He noted in this regard that the United Kingdom has proposed the resumption of a new round of talks between the governments in Baghdad and Erbil, which would address all points of disagreements between the two sides.

He also said that such talks should be held without preconditions with the support of the international community.

Qatar Flooded Banks with $8 Billion to Offset Outflows


London- Qatar pumped 29.1 billion riyals ($8 billion) into its banking system in August to cushion it from withdrawals by financial institutions from neighboring Arab states due to the Gulf’s diplomatic crisis, central bank data showed.

The current crisis, triggered by the political and economic boycott of Qatar by the United Arab Emirates, Saudi Arabia, Bahrain and Egypt, had already led to government deposit injections of $6.9 billion in July and $10.9 billion in June.

Total deposits at Qatari banks rose to 793.6 billion riyals in August compared to 772.5 billion riyals in July as public sector deposits climbed to 302.6 billion riyals, up from 273.5 billion riyals in July, the data showed on Tuesday.

That represents additional inflows of 29.1 billion riyals from Qatar’s public sector in August from a month earlier. The data did not indicate which public sector entities had deposited these funds at Qatar-based banks.

Foreign customers deposits at banks in Qatar – mostly in hard currency – fell to 148.97 billion riyals in August from 157.2 billion riyals in July.

Reuters had reported that Qatar’s sovereign wealth fund, the Qatar Investment Authority (QIA), had deposited fresh funds in its banks as Gulf investors withdrew deposits from Qatari banks and pulled funds out of Doha’s stock market.

Qatar’s central bank chief said in July the country had $340 billion in reserves that could help it to overcome the blockade consequences.

Former US Diplomat Says Yemen’s Ousted President Lost His Legitimacy before International Community


Washington- A former US diplomat in Yemen confirmed that the Gulf initiative presented at the beginning of the outbreak of the crisis in Yemen stands as the only way out of the current three-year crisis. He stressed that the international community should push this solution and join forces to save the Yemeni people.

Ousted Yemeni President Ali Abdullah Saleh has completely lost his legitimacy among the international community and has no interest in Saudi Arabia and its allies at all, former US ambassador to Yemen Gerald M. Feierstein said at a symposium by the Carnegie Center for Research and Research in Washington.

He pointed out that the Gulf initiative and the efforts of the United Nations being carried out by its envoy Ismail Ould Sheikh Ahmed is a vital lifeline for what is happening in Yemen.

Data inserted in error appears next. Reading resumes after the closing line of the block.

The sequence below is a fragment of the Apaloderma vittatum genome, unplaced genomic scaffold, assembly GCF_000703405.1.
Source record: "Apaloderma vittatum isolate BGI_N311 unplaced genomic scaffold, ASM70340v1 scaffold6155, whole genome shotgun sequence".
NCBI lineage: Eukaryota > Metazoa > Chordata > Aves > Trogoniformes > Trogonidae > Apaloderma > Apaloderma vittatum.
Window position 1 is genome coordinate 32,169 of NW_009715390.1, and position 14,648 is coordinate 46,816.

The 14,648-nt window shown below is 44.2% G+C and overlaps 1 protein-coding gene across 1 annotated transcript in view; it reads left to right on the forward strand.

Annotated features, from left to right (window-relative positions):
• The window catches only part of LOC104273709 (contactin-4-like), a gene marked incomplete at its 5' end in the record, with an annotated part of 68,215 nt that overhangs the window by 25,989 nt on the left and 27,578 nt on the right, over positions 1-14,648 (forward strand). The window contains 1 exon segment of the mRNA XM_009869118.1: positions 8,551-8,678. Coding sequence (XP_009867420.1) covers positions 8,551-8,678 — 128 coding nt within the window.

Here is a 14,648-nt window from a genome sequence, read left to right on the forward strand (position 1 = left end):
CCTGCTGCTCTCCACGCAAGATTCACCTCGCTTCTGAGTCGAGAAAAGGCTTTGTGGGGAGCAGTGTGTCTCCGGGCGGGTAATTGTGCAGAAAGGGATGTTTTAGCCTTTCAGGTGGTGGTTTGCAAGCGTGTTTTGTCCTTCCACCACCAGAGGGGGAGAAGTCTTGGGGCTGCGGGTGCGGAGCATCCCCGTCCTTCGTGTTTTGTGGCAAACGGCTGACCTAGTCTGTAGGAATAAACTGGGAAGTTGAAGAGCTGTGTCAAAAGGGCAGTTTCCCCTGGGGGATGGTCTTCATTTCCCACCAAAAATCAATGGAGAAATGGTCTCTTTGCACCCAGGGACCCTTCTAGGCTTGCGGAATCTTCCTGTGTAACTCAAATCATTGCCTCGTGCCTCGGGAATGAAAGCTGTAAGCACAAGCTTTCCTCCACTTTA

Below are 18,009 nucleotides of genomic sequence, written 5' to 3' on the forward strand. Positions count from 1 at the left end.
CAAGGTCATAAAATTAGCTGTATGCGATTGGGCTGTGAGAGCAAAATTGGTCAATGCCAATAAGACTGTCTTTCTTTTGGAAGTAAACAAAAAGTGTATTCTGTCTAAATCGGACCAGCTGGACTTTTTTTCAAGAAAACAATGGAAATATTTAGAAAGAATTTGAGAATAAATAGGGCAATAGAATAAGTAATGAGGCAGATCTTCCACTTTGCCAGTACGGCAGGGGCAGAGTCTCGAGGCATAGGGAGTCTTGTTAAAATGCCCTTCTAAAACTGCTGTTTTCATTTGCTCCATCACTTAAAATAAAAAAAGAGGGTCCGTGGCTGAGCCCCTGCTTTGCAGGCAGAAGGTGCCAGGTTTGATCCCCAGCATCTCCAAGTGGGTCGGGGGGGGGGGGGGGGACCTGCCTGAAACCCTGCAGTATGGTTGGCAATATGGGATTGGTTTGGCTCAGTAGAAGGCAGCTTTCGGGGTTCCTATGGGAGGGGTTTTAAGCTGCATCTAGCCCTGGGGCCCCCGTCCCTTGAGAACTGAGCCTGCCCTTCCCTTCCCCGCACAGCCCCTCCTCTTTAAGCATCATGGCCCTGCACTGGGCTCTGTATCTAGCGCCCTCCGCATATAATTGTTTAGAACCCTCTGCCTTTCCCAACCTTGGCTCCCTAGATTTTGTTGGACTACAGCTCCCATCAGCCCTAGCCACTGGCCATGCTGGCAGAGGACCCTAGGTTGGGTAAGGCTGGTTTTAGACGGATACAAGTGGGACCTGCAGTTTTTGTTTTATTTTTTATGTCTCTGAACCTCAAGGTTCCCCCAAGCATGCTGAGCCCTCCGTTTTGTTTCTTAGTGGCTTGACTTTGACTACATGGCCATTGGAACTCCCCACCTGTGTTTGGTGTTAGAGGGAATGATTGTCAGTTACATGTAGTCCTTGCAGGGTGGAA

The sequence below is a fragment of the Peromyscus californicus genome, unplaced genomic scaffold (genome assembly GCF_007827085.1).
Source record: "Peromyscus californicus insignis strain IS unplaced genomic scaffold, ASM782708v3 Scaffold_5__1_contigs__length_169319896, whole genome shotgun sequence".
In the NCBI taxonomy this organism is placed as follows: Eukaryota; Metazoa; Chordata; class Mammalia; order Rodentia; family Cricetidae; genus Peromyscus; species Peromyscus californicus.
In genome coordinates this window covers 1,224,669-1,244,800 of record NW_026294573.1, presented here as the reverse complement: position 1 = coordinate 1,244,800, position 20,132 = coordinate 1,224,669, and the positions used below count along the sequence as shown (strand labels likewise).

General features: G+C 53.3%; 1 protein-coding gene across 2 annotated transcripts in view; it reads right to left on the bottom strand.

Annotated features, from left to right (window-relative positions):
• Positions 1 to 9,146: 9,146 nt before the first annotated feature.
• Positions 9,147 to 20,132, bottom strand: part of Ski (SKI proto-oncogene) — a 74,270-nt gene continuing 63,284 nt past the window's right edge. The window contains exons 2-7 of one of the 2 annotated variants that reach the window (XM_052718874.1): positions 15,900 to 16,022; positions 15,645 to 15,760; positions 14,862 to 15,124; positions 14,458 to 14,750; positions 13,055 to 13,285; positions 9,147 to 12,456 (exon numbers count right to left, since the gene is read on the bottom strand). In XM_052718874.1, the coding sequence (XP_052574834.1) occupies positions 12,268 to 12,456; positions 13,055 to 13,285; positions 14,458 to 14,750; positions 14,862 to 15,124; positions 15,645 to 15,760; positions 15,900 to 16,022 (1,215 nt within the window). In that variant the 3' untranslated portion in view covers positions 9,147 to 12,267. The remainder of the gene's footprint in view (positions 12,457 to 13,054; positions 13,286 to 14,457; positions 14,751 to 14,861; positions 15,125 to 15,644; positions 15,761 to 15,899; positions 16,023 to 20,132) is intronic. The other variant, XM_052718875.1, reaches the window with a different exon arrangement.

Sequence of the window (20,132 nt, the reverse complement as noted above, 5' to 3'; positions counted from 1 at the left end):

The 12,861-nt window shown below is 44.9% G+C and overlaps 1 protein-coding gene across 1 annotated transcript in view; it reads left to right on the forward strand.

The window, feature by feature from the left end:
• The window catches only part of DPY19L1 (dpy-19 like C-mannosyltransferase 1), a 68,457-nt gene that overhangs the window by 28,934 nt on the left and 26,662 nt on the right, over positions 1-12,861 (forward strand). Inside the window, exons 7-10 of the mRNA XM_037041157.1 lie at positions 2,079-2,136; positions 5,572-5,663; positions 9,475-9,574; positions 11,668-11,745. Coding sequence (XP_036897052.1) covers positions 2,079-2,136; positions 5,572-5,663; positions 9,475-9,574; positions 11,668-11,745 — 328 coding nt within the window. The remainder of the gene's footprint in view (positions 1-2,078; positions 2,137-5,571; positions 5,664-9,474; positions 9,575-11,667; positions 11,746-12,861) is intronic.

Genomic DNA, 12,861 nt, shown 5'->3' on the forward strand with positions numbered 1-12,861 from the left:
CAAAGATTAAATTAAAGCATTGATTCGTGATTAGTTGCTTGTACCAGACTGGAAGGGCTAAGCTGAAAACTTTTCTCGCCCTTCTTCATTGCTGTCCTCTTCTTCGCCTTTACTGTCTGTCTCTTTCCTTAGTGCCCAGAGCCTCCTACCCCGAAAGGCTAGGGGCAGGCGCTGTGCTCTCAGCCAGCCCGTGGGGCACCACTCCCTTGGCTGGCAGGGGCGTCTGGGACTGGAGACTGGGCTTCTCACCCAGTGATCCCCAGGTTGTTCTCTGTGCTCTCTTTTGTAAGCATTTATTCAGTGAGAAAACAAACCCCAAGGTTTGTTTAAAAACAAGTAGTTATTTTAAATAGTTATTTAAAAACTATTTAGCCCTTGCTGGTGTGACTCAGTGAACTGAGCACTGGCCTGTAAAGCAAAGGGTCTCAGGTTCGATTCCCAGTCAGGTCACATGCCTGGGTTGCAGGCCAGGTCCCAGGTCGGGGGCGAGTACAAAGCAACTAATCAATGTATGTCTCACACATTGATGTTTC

“Without these efforts and initiative will not resolve the Yemeni crisis and the political transition that is supposed to be done will be delayed,” he added.

“The humanitarian issue in Yemen is of great concern to the international community, and the Yemeni parties to exploit this sympathy as Houthi contribute to the blocking of delivery of food aid to those in need through ports they control.”

The former ambassador stressed that the international community has the responsibility to pressure Iran-backed Houthi militias to cooperate with humanitarian efforts and assistance, facilitate the government’s procedures to return to Sana’a, and the work of the Central Bank for the development of the economy and development of the country.

The Challenge: Who Guarantees Qatar?

The problem of the four Arab states that decided to confront Qatar is not represented in obliging Doha to meet their 13 demands, but, it’s in Qatar’s credibility and guaranteeing what it says, signs and pledges.

We do not know of a single agreement that Qatar signed and complied with. Even with the mediation of someone as significant and influential as the US president, it will be no surprise if Qatar later violates what it pledges in ending its interferences in its neighbors’ affairs and its support of extremist and armed groups.

Doha’s policy is based on violating pledges and moving around them — it thinks this is a smart move to evade pressures and direct confrontations. An example of that is what happened in 2013 when it went to Riyadh and signed an agreement with guarantees from the mediator at the time, Kuwait’s emir Sheikh Sabah Al-Ahmad Al-Jaber Al-Sabah.

Qatar only wanted to calm the anger of Saudi King Abdullah, may he rest in peace, after complaints over its interferences. Doha signed the agreement and made pledges but few months later, Saudi authorities found out that Qatar has not stopped supporting the groups that target it and has not ended domestic incitement against it.

After evidence was put forward to the Qatari negotiators, the latter claimed that the agreement did not include these details and things then worsened. Kuwait’s emir mediated with Qatar’s emir who reiterated his stance in the presence of Gulf leaders in November 2014.

According to the secret document leaked by CNN, Qatar’s emir pledged not to support the opposition in Gulf countries, not to shelter the opposition or grant its members Qatari nationalities and to stop funding armed terrorist groups in Syria and Yemen, i.e. ISIS and Nusra Front, because they target Gulf countries as well.

Qatar also pledged to keep Muslim Brotherhood members away from Qatar, close training institutions, known as the Academy of Change which trains youths from Saudi Arabia and other Gulf countries on opposition work, and stop its channel Al-Jazeera from inciting against Gulf countries.